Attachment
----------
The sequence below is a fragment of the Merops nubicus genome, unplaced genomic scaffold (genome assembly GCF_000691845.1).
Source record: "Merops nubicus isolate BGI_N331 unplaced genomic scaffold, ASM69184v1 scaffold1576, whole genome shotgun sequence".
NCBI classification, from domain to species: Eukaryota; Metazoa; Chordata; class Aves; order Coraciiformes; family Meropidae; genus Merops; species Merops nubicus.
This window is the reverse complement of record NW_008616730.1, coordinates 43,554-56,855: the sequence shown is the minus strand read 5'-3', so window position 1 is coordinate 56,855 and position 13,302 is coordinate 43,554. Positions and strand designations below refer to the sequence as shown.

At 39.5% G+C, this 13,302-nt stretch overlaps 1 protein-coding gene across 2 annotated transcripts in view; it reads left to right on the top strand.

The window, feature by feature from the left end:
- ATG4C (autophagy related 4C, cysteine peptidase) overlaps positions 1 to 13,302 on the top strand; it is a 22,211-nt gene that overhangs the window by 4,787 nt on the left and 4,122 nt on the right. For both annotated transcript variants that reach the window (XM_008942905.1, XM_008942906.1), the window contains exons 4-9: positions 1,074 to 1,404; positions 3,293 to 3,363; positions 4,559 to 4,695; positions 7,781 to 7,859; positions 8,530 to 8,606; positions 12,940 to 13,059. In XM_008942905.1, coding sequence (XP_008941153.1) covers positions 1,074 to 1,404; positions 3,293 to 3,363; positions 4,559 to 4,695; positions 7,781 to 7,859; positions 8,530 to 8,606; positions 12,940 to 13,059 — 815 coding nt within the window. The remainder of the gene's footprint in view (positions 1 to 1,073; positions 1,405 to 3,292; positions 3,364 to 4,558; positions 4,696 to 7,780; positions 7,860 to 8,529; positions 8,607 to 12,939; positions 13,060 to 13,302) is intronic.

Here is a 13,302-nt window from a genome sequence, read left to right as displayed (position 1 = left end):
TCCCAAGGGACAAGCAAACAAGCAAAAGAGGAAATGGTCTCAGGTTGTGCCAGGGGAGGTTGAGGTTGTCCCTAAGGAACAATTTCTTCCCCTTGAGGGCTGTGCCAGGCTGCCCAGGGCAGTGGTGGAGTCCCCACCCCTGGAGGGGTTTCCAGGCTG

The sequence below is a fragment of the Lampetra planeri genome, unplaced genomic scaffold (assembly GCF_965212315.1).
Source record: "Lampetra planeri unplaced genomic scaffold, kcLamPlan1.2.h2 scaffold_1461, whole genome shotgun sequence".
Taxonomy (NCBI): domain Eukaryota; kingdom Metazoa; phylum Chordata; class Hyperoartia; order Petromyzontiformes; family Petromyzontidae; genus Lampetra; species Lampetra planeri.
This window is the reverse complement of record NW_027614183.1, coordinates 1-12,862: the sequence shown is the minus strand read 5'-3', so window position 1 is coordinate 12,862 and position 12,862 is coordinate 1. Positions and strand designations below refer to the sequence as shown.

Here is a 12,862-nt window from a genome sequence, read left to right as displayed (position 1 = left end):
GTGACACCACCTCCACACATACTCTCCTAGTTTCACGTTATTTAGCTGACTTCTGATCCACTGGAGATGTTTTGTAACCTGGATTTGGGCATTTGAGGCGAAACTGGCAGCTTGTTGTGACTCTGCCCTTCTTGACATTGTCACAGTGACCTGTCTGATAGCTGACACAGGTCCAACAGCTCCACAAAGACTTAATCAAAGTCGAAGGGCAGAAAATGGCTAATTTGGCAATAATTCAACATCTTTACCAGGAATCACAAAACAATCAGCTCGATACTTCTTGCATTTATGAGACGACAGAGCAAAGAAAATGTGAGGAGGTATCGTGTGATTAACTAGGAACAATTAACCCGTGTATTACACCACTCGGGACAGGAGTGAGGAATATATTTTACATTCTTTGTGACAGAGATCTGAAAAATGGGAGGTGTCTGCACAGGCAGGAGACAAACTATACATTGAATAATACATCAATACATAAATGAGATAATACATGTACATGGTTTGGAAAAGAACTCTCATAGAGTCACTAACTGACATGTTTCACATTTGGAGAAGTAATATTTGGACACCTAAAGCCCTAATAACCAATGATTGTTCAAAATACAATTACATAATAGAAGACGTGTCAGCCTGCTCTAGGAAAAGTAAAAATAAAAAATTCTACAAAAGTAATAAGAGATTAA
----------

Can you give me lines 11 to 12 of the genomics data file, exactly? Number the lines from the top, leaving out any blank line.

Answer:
Source record: "Lampetra planeri unplaced genomic scaffold, kcLamPlan1.2.h2 scaffold_1461, whole genome shotgun sequence".
Taxonomy (NCBI): domain Eukaryota; kingdom Metazoa; phylum Chordata; class Hyperoartia; order Petromyzontiformes; family Petromyzontidae; genus Lampetra; species Lampetra planeri.